Good Security Metrics Build Relationships and Trust
Using Security Metrics to Drive Action
Tenable recently sponsored the publication of an ebook, Using Security Metrics to Drive Action. This ebook is a compilation of thoughtful essays from 33 CISOs and other experts, who all share their strategies for communicating security program effectiveness to business executives and the board. In this article, excerpted from the ebook, Nikk Gilbert, Director of Global Information Protection and Assurance for ConocoPhillips, explains how metrics can strengthen team relationships.
For Nikk Gilbert, the secret sauce to success as a chief information security officer (CISO) is forging relationships. Metrics, he says, can be a great way to solidify those relationships.
Rather than advising readers to select a group of generalized metrics to monitor, Gilbert prefers to tell a story. Metrics, after all, are designed to tell the story of how well you’re succeeding at digitally securing your enterprise.
Metrics are designed to tell the story of how well you’re succeeding at digitally securing your enterprise
After starting work at a previous company, Gilbert avoided making aggressive changes to the way security was handled. Instead, he took co-workers out to lunch, one at a time. Some panicked—what does the CISO want? Did I do something wrong? It wasn’t about that, Gilbert says. “Quite frankly, I sat there and talked to them about everything but security,” he states. “It was creating the relationships.”
After establishing himself as an approachable leader, it was easier to talk about changes that needed to be made to protect customer data, intellectual property, and other proprietary information from malicious outsiders. During this process it was important to avoid drowning people in metrics.
“There are so many metrics out there that you can use to show different things,” he says. “What I’m trying to do from a strategic point of view is find those metrics that are really going to resonate with the business.”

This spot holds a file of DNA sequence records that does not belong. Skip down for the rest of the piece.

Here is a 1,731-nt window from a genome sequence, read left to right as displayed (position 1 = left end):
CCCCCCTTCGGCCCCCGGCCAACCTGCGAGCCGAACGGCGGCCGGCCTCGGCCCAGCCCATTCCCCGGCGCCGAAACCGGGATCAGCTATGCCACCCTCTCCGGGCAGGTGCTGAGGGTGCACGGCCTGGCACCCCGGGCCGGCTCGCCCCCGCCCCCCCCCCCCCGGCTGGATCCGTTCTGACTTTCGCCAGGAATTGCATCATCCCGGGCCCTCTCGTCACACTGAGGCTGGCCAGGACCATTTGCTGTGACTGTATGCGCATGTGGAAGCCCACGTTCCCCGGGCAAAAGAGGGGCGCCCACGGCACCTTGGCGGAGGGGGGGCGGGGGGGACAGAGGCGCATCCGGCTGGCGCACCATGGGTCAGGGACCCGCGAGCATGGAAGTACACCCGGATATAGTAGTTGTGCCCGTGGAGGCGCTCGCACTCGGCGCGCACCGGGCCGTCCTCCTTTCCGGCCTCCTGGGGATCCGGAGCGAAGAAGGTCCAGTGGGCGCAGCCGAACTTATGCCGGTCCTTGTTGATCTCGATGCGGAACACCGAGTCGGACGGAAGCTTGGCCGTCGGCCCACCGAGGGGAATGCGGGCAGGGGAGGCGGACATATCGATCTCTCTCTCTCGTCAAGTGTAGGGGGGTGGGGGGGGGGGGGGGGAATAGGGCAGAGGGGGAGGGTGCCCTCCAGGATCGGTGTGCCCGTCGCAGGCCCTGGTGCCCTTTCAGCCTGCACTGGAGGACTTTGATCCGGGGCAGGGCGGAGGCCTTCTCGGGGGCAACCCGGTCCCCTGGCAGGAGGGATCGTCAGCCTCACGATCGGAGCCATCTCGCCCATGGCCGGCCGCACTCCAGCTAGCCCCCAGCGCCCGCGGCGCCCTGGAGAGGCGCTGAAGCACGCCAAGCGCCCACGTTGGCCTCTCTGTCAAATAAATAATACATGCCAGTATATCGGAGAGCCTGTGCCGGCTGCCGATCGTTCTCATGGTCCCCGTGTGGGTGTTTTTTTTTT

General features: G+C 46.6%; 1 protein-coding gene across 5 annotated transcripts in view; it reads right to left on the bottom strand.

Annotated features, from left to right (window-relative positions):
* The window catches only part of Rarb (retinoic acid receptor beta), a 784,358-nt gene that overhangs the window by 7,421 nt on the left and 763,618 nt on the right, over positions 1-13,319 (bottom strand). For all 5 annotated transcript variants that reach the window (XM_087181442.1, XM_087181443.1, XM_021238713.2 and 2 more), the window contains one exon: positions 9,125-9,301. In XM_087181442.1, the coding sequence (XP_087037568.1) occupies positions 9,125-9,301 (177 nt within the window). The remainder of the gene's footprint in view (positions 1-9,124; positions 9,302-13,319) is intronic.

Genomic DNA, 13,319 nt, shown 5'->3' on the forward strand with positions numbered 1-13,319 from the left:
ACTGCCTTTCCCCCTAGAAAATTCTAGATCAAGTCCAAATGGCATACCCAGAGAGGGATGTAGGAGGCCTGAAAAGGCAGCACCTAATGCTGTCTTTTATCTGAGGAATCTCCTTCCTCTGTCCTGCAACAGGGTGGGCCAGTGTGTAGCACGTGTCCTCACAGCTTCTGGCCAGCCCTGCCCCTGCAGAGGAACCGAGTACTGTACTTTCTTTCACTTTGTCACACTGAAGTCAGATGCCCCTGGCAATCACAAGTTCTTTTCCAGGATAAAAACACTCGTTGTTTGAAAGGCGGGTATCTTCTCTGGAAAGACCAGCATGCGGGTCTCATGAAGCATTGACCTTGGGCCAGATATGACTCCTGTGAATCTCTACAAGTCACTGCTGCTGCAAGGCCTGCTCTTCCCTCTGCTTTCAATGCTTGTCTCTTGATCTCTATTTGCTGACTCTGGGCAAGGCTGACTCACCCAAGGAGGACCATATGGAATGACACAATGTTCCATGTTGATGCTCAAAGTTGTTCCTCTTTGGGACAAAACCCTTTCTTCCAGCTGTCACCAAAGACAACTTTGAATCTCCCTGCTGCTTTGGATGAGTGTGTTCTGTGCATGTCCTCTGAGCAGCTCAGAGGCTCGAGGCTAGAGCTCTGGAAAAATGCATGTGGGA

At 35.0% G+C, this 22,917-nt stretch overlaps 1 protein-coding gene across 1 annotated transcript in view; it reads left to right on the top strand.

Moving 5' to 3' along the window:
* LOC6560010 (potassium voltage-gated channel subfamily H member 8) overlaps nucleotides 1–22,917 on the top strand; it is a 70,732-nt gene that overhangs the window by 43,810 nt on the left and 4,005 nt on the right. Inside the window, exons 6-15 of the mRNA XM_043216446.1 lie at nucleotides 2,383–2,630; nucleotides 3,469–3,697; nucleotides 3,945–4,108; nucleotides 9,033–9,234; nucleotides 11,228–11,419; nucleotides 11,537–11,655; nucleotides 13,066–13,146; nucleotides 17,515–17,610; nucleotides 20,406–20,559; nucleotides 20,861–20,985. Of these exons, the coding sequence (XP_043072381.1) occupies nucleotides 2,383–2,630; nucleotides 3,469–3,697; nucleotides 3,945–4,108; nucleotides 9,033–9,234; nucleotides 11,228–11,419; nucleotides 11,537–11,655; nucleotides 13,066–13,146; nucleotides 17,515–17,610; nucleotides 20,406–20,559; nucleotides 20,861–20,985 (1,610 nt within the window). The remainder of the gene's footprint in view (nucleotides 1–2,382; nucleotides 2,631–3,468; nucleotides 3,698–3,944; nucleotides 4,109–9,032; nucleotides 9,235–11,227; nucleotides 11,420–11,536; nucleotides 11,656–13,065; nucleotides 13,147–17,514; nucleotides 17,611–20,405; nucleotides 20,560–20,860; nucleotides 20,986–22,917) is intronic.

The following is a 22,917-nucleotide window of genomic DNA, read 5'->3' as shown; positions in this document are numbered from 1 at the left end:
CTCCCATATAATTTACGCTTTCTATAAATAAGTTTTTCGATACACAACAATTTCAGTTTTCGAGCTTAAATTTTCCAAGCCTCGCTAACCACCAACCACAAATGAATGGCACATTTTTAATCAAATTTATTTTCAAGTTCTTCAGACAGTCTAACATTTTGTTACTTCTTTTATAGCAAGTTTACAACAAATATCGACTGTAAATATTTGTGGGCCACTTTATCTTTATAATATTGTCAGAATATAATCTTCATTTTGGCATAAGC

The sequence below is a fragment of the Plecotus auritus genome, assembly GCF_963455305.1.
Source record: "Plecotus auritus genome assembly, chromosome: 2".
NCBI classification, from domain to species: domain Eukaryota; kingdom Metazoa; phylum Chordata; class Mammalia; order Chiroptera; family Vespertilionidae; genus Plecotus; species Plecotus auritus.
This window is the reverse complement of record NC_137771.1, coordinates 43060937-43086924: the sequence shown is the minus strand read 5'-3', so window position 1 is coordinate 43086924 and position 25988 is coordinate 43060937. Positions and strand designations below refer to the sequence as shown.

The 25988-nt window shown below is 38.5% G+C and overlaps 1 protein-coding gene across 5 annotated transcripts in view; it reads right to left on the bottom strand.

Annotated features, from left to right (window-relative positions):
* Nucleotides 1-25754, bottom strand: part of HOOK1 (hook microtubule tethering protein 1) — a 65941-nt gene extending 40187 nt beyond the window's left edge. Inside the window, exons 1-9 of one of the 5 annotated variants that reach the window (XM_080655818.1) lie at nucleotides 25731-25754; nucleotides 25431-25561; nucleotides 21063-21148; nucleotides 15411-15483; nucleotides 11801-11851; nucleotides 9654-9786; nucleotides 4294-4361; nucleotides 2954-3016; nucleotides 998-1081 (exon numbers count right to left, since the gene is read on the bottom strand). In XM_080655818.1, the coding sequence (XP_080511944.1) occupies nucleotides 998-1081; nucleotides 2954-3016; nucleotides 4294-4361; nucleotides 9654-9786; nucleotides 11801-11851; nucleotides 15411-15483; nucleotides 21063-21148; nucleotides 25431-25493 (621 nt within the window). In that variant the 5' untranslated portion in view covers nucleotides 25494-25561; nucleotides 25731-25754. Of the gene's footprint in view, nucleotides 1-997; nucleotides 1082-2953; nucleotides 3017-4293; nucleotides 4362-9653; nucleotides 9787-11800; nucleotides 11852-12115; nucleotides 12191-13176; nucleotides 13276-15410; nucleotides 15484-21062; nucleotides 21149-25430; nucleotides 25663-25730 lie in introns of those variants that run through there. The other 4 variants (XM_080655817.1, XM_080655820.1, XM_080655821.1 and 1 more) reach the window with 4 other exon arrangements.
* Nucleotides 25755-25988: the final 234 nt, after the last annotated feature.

From a strategic point of view, find those metrics that are really going to resonate with the business
Right around the same time, Gilbert’s team created a real-time online dashboard to monitor internal networking metrics. He used it to show key team members the value of monitoring several operations-level metrics, including:
- Web proxies. This software allows authorized employees to surf authorized websites while blocking risky sites. “It’s a tool that helps us protect users from themselves,” Gilbert states.
- Admin account accesses. Administrative accounts are extremely sensitive. “We have a real-time dashboard that watches access to admin accounts,” he says. If someone tries over and over to access an account unsuccessfully, the account gets flagged and additional actions can be taken as appropriate.
- Data in/data out. The dashboard has a plug-in that reveals how much data is moving in and out of the network and through which ports—crucial information that can reveal whether, say, a denial-of-service attack is beginning.
- Antivirus activity. If a computer is infected, the dashboard throws up an antivirus alert.
- Firewall alerts. The dashboard monitors the network firewall’s sensors, which can detect a variety of network based indicators.
Individually, Gilbert acknowledges, there’s nothing spectacular about these metrics, but holistically, they demonstrate how it’s possible to use resources to respond to the metrics and stop an attack from grinding the business to a halt. They also help reveal which resources were still lacking. “That’s when we became invaluable to the executive team,” he notes.
- Get your copy of the ebook, Using Security Metrics to Drive Action.
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About the author
Nikk Gilbert has 18 years of executive-level experience in the government and private sectors and is a respected information security leader. Currently the Director of Global Information Protection and Assurance for ConocoPhillips, he’s a Distinguished Fellow of the Ponemon Institute, a recipient of the US Navy Meritorious Civilian Service Medal, and a frequent speaker at technology events throughout the world.